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Vonn glides to super-G gold in France

AMERICAN skier Lindsey Vonn won the super-G at the World Championships yesterday in Val D'Isere, France, for her first major gold medal.

Vonn trailed early starter and local favorite Marie Marchand-Arvier midway down the Rhone-Alpes course but made up time on the Frenchwoman in the technical lower section.

"I knew that the light was not going to be good and was getting worse because the early runners were sitting 1-2, so I knew I just had to go for it," Vonn said.

"It's incredible to get my first gold medal. It's what I've worked for all my life," Vonn said. "It's my dream come true."

Vonn finished in 1 minute, 20.73 seconds. Marchand-Arvier was second, 0.34 seconds behind, and Andrea Fischbacher of Austria was third, 0.40 back.

Vonn trailed Marchand-Arvier by 0.36 midway down.

"It's a shame," Marchand-Arvier said. "Lindsey was very good today and I made a little mistake but I'll take it."

Two-time defending champion Anja Paerson missed a gate near the end of her run, although the Swede was already trailing the leaders by a large margin.

"(Vonn) was worthy to win today," Paerson said. "She is so perfect on the snow and very calm when she's skiing. She's always on a good line. I was not surprised she would win today."

Austrian rookie Anna Fenninger finished fourth and Tina Maze of Slovenia was fifth.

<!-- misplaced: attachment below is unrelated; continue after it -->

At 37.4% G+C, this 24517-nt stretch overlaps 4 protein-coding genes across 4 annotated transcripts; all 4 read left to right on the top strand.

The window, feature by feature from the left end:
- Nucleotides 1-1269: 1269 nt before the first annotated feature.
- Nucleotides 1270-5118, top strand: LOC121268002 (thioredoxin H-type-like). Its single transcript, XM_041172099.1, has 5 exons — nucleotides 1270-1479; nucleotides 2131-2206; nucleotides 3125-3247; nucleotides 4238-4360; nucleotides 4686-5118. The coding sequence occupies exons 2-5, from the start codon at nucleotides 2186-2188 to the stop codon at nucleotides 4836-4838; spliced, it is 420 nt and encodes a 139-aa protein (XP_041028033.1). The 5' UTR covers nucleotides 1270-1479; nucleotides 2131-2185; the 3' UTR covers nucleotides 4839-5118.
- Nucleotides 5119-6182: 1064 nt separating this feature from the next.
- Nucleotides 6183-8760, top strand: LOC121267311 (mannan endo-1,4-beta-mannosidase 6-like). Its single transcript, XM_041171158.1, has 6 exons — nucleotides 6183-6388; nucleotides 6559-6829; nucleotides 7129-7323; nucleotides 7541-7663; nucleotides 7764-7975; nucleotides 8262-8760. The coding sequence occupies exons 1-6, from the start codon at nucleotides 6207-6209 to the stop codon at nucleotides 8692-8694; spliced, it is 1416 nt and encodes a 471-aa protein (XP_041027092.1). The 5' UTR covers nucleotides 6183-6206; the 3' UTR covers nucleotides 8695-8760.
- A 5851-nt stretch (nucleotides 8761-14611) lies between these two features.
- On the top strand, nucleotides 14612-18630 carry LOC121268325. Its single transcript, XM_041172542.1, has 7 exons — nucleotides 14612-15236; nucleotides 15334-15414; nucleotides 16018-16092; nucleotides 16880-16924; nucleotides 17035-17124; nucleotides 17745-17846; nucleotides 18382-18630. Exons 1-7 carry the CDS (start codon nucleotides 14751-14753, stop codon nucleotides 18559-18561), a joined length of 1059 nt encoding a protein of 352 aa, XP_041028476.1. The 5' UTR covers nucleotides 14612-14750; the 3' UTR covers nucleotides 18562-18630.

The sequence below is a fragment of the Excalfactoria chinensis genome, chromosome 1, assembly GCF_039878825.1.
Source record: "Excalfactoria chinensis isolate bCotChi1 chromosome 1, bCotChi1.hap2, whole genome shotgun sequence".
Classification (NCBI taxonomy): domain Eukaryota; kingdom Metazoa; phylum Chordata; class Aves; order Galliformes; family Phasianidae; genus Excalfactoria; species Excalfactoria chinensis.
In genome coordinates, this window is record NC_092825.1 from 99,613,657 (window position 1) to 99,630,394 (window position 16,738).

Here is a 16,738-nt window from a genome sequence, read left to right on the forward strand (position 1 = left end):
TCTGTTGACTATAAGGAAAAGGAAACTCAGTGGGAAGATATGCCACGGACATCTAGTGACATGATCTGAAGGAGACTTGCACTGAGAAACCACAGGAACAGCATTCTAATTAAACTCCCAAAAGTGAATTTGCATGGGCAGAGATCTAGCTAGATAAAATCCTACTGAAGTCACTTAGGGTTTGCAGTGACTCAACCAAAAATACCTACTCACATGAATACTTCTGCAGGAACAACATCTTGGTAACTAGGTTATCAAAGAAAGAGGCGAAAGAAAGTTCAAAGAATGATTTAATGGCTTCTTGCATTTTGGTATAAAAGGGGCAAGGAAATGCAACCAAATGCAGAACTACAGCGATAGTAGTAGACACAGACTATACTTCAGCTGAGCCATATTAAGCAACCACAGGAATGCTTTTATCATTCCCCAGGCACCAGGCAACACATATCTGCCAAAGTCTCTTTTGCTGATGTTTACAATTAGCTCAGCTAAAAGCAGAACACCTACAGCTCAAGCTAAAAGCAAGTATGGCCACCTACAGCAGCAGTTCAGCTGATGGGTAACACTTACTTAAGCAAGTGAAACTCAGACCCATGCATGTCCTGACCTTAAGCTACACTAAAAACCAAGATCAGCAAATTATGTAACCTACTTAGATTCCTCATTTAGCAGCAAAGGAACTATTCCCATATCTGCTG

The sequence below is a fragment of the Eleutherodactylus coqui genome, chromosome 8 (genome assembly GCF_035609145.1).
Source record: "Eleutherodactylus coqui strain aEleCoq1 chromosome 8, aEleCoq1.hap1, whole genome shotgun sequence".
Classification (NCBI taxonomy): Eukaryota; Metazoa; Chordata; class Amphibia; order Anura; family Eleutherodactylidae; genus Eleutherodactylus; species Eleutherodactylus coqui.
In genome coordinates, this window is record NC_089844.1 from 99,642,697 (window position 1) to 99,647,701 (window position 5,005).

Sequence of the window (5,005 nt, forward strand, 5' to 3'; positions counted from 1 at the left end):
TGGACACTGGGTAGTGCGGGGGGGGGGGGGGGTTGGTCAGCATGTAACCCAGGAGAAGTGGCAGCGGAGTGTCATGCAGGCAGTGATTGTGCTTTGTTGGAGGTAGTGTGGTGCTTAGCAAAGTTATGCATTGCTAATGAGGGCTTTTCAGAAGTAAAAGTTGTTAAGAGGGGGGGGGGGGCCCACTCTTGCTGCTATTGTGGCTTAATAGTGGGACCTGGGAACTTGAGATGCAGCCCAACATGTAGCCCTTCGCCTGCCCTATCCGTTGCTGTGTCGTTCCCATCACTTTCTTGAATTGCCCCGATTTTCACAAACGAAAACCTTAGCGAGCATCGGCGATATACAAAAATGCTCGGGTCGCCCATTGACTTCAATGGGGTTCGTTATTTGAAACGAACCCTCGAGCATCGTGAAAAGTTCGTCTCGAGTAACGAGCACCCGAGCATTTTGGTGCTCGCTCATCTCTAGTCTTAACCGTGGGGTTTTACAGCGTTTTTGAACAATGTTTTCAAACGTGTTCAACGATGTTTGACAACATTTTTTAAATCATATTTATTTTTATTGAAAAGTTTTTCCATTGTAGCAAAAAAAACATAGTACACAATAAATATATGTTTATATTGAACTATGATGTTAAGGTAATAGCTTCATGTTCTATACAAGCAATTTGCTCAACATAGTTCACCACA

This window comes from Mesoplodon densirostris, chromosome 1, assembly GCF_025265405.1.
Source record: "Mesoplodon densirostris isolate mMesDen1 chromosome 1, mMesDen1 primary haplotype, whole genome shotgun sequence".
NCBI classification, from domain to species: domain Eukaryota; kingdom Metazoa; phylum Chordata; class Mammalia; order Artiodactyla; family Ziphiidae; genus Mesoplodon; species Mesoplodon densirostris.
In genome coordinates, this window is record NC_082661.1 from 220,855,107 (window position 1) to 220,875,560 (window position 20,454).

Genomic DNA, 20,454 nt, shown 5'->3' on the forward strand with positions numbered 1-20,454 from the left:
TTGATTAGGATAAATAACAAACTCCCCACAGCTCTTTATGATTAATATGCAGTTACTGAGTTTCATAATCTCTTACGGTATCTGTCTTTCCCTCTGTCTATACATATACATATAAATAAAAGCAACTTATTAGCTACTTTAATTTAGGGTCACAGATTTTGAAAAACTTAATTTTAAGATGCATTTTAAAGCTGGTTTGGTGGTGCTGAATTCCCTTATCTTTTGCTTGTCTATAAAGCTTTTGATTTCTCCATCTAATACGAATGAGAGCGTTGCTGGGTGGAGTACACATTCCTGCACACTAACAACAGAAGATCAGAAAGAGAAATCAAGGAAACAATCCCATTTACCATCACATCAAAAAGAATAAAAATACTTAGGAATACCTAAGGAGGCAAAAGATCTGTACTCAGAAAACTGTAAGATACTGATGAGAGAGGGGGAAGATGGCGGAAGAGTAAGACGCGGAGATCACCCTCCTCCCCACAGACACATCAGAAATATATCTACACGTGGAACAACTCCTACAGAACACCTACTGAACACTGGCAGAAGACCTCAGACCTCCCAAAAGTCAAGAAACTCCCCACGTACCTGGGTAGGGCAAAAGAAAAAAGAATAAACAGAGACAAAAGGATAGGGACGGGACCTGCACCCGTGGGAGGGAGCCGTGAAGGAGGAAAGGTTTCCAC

Vonn won two silvers at the last worlds in Are, Sweden, two years ago but had never won gold at a worlds or Olympics.

She has now won three races in five days, having taken a World Cup slalom and super-G in Garmisch-Partenkirchen, Germany, over the weekend - tying Tamara McKinney's American women's record of 18 career victories.

Last season, Vonn became the first American woman to win the overall World Cup title in 25 years - since McKinney in 1983 - and she also leads the overall standings this season.

The race marked the first official competition on the new Rhone-Alpes course, which starts above the tree line with skiers approaching 100 kilometers per hour, then delves down into a forest with a series of curves before a steep descent into the finish. Several skiers fell or missed gates on the highly technical track.

The men's super-G is scheduled today on the Bellevarde course. The two tracks face each other and funnel into the same finish area.

Paerson attributed her struggles to the course and light.

"I really didn't feel comfortable. I never really got into it," she said. "It's difficult when you come at (the course) for the first time. It's pretty hard to get the beginning of the turns.

"You want a difficult course for a championship and it was one of the most difficult we have ever had. We are in the shadow for the whole time and the men are in the sunshine. I hope the visibility is better."

Renate Goetschl, the Austrian who is third all-time with 46 World Cup wins, missed a gate after getting rocked around by some bumps on the upper section. Julia Mancuso of the United States fell on her hip near the top, slid downhill for about 100 meters, then got up and appeared uninjured.

"I just fell down. I just went a little bit straight," Mancuso said. "My game plan today was all or nothing. It's pretty difficult the first couple of gates and I should have given myself a little more room."

Mancuso was impressed with Vonn's run.

"I think she skied a little conservative and it was pretty surprising that she was ahead at the end," Mancuso said. "She made up a lot of time on the bottom."


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